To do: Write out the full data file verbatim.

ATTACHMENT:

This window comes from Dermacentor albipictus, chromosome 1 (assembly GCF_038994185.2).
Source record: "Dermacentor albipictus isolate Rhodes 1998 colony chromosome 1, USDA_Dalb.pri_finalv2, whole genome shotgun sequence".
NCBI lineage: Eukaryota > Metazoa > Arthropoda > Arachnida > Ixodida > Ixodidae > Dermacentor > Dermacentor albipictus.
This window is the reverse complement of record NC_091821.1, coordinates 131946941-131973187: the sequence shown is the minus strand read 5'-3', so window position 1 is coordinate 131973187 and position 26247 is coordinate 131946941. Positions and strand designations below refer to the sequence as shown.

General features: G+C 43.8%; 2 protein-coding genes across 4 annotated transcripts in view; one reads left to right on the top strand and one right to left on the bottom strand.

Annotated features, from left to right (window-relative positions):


This window comes from Dermacentor albipictus, chromosome 1 (assembly GCF_038994185.2).
Source record: "Dermacentor albipictus isolate Rhodes 1998 colony chromosome 1, USDA_Dalb.pri_finalv2, whole genome shotgun sequence".
NCBI lineage: Eukaryota > Metazoa > Arthropoda > Arachnida > Ixodida > Ixodidae > Dermacentor > Dermacentor albipictus.
This window is the reverse complement of record NC_091821.1, coordinates 131946941-131973187: the sequence shown is the minus strand read 5'-3', so window position 1 is coordinate 131973187 and position 26247 is coordinate 131946941. Positions and strand designations below refer to the sequence as shown.

General features: G+C 43.8%; 2 protein-coding genes across 4 annotated transcripts in view; one reads left to right on the top strand and one right to left on the bottom strand.

Annotated features, from left to right (window-relative positions):